Consequences of Obesity Obesity is a complex health issue to address. Obesity results from a combination of causes and contributing factors, including individual factors such as behavior and genetics.
Radiation risk from medical imaging Updated: April 2, Published: October, There's been a lot in the media about radiation exposure from medical imaging, and many of my patients are asking about it. They want to know if radiation from mammograms, bone density tests, computed tomography CT scans, and so forth will increase their risk of developing cancer.
For most women, there's very little risk from routine x-ray imaging such as mammography or dental x-rays. But many experts are concerned about an explosion in the use of higher radiation—dose tests, such as CT and nuclear imaging.
Over 80 million CT scans are performed in the United States each year, compared with just three million in There are good reasons for this trend. CT scanning and nuclear imaging have revolutionized diagnosis and treatment, almost eliminating the need for once-common exploratory surgeries and many other invasive and potentially risky procedures.
The benefits of these tests, when they're appropriate, far outweigh any radiation-associated cancer risks, and the risk from a single CT scan or nuclear imaging test is quite small. But are we courting future public health problems?
Exposure to ionizing radiation on the rise The radiation you get from x-ray, CT, and nuclear imaging is ionizing radiation — high-energy wavelengths or particles that penetrate tissue to reveal the body's internal organs and structures.
Ionizing radiation can damage DNA, and although your cells repair most of the damage, they sometimes do the job imperfectly, leaving small areas of "misrepair. We're exposed to small doses of ionizing radiation from natural sources all the time — in particular, cosmic radiation, mainly from the sun, and radon, a radioactive gas that comes from the natural breakdown of uranium in soil, rock, water, and building materials.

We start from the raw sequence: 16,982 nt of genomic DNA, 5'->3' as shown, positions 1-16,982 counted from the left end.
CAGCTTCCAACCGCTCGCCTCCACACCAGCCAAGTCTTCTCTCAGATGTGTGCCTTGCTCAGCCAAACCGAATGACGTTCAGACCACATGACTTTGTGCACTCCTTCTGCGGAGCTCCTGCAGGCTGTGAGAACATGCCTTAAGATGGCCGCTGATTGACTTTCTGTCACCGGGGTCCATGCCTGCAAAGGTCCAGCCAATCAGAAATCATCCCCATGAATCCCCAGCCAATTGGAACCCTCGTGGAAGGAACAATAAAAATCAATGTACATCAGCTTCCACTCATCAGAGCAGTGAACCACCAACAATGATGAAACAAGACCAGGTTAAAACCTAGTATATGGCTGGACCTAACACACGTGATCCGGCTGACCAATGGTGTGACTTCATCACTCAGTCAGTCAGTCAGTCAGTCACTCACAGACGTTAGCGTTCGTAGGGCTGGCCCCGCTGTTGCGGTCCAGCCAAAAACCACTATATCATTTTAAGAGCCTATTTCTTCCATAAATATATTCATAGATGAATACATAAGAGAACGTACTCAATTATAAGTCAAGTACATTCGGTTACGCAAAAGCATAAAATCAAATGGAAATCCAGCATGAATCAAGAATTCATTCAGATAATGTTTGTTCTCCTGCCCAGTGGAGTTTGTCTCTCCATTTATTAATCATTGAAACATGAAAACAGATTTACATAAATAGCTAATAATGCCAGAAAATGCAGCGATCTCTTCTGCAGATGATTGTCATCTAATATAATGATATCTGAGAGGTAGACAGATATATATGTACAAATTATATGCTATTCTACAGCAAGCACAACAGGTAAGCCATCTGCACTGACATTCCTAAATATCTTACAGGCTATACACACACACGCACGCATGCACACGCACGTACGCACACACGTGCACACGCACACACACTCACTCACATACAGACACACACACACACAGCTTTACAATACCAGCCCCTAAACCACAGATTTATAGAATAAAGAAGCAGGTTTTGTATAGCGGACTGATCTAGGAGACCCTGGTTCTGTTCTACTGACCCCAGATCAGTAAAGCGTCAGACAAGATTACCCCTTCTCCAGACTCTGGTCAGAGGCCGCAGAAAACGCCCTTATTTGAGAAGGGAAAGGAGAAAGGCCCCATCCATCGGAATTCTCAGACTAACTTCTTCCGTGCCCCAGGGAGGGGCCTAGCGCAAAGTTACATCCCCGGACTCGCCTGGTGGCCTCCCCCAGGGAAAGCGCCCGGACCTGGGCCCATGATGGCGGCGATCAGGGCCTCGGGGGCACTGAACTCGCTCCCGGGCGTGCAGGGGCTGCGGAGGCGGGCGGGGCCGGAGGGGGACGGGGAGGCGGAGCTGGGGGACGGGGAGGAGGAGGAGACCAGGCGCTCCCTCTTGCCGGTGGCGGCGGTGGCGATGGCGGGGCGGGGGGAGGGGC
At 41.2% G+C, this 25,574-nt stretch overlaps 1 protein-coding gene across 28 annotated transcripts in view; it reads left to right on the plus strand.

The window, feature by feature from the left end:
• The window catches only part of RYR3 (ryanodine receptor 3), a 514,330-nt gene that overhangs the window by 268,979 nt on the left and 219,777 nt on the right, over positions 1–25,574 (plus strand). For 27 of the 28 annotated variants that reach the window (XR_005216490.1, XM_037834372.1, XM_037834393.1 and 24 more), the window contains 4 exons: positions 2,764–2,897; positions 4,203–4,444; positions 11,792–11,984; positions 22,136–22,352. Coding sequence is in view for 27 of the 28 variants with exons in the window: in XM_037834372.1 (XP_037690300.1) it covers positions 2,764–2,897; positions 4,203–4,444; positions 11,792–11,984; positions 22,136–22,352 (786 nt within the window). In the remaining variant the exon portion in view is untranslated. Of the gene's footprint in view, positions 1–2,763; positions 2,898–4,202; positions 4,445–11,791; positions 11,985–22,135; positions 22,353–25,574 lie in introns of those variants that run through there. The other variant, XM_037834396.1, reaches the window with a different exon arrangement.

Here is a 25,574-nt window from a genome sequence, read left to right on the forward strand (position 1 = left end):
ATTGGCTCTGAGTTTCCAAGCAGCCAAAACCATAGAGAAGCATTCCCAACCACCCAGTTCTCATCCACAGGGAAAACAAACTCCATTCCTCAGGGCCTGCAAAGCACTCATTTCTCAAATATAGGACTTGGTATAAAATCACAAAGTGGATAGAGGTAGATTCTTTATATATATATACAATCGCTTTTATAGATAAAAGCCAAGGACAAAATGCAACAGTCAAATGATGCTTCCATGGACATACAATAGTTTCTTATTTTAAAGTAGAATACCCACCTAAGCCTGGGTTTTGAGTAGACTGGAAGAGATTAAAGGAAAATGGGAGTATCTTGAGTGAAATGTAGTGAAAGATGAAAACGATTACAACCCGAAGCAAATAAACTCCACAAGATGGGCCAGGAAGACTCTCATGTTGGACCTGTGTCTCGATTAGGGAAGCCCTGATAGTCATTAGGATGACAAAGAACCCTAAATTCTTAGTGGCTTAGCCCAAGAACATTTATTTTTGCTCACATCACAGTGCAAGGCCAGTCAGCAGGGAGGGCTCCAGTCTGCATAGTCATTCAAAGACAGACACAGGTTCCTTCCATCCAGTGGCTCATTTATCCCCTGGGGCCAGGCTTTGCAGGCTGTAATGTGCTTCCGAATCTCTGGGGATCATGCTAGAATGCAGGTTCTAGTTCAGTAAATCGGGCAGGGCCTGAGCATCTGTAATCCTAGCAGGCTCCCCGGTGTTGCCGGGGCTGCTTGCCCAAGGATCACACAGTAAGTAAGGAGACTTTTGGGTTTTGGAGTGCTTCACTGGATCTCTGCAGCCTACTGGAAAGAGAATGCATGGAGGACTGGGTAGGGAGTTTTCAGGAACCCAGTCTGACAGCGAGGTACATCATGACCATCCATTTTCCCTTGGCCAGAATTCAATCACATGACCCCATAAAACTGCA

How much of this so-called background radiation you are exposed to depends on many factors, including altitude and home ventilation. But the average is 3 millisieverts mSv per year.
A millisievert is a measure of radiation exposure; see "Measuring radiation.
Measuring radiation If you mention the measurement of radiation, many people will recall the classic Geiger counter with its crescendo of clicks. But Geiger counters detect only the intensity of radioactive emissions.
Measuring their impact on human tissues and health is more difficult. That's where the sievert Sv and millisievert mSv come in.
These units, the ones most commonly used in comparing imaging procedures, take into account the biological effect of radiation, which varies with the type of radiation and the vulnerability of the affected body tissue.A health risk assessment (also referred to as a health risk appraisal and health & well-being assessment) is one of the most widely used screening tools in the field of health promotion and is often the first step in multi-component health promotion programs.
Waist Circumference. Measuring waist circumference helps screen for possible health risks that come with overweight and obesity.
If most of your fat is around your waist rather than at your hips, you’re at a higher risk for heart disease and type 2 diabetes. This concerns medical experts because marijuana use during pregnancy is linked to lower birth weight 10 and increased risk of both brain and behavioral problems in babies.
If a pregnant woman uses marijuana, the drug may affect certain developing parts of the fetus's brain. Losing even more weight has been shown to lower the risk even more.
Type 2 Diabetes. Most people who have type 2 diabetes are overweight or obese. You can cut your risk of developing type 2 diabetes by losing weight, eating a balanced diet, getting adequate sleep, and exercising more.
About the NMCPHC Workplace HRA: The Navy and Marine Corps Public Health Center (NMCPHC) Workplace Health Risk Assessment (HRA) is a brief, anonymous, optional tool for military members and GS civilians which measures lifestyle behaviors that are most commonly associated with adverse health outcomes.
Users are asked to select their workplace. Health care practitioners routinely collect family health history to help identify people at high risk of obesity-related diseases such as diabetes, cardiovascular diseases, and some forms of cancer. Family health history reflects the effects of shared genetics and environment among close relatives.